Growing up, I invariably went to the same hairdresser in Chichester, an incredibly shy but sweet man called Stephen. He didn’t do anything special, but cut my hair in the same inoffensive style, to the same length all over. I was very happy with this. At boarding school a hairdresser visited on certain days at certain times who was equally adept at ensuring my hair would attract as little attention as possible. It’s always been very fine, so there’s a limit to what could be done with it, but above all, I just didn’t want to take the risk of looking silly – and would never have had the confidence to pull off a ‘fashionable’ haircut.
When I was in Rome for my year abroad as part of my Modern Languages degree, however, there was no obvious hairdresser on whom I could rely for a bog-standard cut – and Chichester was a bit far to visit out of vanity. With butterflies in my stomach, I therefore reluctantly decided to risk the closest option to my flat, took a deep breath and went in to ask for a basic cut.
I’d foreseen some issues, so had brought along a small photo of myself with hair the sort of length I was hoping he would be able to match, particularly as my haircutting-related vocabulary was not the strongest part of my Italian language skills. At that time, the fashion in Rome was for short back and sides, but a longer fringe sweeping across the forehead, as modelled by my fellow English assistant and fashion diva Steven. The barber was therefore clearly not very happy with my suggestion that he cut my hair to the same length all over, including the ‘frangetta’ (fringe) – but he eventually seemed to agree.
As he cut, it all seemed to be going pretty well, although I noticed that he was leaving the fringe until last. Sure enough, with back and sides cut, he stopped, picked up the photo, looked at it, sighed, put it down, looked at my hair, picked up the photo again, shook his head and asked me: ‘Are you sure?’ I reassured him that I wanted to look like I did in the photo, but he took a lot of persuading. Fortunately, he agreed, reluctantly and eventually, although he continued to show his disapproval by making it clear he almost had to look away while cutting it.
I’ve always been faintly terrified by the prospect of going to a new, untried hairdresser/barber, both because I’m never quite sure how to describe what I want, and because I’ve had some terrible haircuts over the years. Among the worst was an effort by a young Harriet after she’d successfully cut a couple of her female friends’ hair – my Dad, who is no experienced hairdresser himself, had to attempt a rescue job. Years later I gave her a chance to redeem herself, and she took it so so successfully that she’s high on my ‘approved’ list and has cut my hair a few times since.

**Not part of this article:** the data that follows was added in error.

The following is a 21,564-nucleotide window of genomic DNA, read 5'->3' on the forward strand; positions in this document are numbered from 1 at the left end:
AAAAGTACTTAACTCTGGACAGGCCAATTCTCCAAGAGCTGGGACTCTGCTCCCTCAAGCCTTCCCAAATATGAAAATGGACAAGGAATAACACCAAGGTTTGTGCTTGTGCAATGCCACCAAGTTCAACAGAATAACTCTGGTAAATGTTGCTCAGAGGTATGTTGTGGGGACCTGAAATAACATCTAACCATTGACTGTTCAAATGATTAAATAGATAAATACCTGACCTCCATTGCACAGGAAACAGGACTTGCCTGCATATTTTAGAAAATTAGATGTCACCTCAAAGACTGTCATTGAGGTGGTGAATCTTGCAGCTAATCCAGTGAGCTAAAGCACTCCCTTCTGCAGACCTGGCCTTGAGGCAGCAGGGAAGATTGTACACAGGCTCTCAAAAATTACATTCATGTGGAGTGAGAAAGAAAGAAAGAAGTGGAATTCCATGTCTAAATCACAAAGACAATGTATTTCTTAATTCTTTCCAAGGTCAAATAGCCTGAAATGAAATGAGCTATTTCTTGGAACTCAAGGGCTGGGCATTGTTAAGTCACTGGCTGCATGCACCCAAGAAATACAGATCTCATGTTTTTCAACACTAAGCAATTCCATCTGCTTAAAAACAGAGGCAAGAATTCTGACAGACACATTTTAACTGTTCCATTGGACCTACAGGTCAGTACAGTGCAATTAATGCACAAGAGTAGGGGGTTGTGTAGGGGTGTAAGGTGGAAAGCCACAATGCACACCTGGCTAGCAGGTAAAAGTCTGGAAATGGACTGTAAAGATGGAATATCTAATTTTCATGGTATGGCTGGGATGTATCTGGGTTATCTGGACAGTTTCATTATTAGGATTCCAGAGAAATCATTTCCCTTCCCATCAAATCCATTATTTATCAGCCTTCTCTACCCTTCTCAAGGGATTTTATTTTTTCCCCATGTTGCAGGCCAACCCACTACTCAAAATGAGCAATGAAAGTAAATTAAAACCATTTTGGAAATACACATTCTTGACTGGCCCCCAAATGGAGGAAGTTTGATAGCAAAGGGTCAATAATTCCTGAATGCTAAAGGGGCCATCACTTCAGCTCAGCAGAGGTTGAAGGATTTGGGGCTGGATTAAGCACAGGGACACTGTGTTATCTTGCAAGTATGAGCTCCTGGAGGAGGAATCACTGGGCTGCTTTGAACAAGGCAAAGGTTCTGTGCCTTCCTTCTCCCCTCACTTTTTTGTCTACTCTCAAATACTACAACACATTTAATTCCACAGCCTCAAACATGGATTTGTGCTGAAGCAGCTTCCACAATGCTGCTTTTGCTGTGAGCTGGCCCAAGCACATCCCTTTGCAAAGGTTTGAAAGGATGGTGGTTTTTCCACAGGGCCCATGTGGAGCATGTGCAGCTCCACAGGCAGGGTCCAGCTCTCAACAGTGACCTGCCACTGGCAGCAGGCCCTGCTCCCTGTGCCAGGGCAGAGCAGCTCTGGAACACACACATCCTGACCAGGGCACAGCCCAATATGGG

So given that I’m not that excited about my hair, and that it has caused me all sorts of fuss over the years, it’s almost a relief to be bald. Having had it shaved the other day when it started falling out, the short hair left then has now pretty much completely fallen out. My blonde baby beard is on its way, too.
A lot of young men in Italy, including Mariacristina’s brother, go for the hairless look as soon it shows any sign of receding, so I’ve now finally got a relatively fashionable haircut by their standards. I’m lucky in this sense to be a male cancer patient, as I know it can be a lot more distressing for a woman, for whom a bare head is very unlikely to be a style choice. I’m also probably lucky not to have any particular love for my hair – I know some men who would find it difficult to lose theirs.
Although technically my baldness could have been my decision, it still makes me look more likely to be a cancer patient, but that doesn’t bother me either. I certainly won’t feel the need to hide it, as in a way it is a badge of pride – it shows I’ve been through a pretty tough experience. After all, if chemotherapy did that to my hair, imagine what it did to my insides! It’s a fairly good physical alternative to the cancer card, and gives people a first warning that my lack of strength or the like may be due to something a bit more complex than a failure to make the most of my gym membership. It also saves on shampoo.
So arise, cancer baldies, and be proud of our shiny pates!